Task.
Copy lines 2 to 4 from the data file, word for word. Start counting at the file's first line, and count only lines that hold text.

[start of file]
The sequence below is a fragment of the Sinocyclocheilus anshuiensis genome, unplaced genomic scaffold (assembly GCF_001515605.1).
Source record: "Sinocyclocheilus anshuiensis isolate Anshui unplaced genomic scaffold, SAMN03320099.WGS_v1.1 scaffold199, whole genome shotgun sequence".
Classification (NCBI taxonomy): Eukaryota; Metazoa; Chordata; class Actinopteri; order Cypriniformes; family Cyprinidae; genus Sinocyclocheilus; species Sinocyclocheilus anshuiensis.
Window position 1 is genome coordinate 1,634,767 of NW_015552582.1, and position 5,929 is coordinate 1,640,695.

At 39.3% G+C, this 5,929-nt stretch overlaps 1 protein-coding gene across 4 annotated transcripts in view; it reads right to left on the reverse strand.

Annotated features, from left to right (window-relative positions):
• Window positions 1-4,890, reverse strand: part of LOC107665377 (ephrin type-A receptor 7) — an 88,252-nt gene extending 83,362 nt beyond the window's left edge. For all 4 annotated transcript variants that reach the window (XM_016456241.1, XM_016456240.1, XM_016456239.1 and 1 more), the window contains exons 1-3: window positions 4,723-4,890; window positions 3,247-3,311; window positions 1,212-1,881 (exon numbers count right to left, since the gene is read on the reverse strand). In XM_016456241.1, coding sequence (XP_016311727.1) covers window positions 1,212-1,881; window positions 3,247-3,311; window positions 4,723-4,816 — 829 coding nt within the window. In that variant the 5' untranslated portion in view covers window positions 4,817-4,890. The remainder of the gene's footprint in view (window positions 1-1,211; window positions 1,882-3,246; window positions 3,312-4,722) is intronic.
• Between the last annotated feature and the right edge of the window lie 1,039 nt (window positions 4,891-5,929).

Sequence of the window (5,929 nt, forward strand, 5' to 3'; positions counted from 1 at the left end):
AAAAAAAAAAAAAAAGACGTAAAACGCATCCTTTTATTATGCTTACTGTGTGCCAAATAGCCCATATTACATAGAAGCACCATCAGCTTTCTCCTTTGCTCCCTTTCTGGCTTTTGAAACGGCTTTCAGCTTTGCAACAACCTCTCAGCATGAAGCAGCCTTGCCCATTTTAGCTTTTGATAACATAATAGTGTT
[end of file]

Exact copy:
Source record: "Sinocyclocheilus anshuiensis isolate Anshui unplaced genomic scaffold, SAMN03320099.WGS_v1.1 scaffold199, whole genome shotgun sequence".
Classification (NCBI taxonomy): Eukaryota; Metazoa; Chordata; class Actinopteri; order Cypriniformes; family Cyprinidae; genus Sinocyclocheilus; species Sinocyclocheilus anshuiensis.
Window position 1 is genome coordinate 1,634,767 of NW_015552582.1, and position 5,929 is coordinate 1,640,695.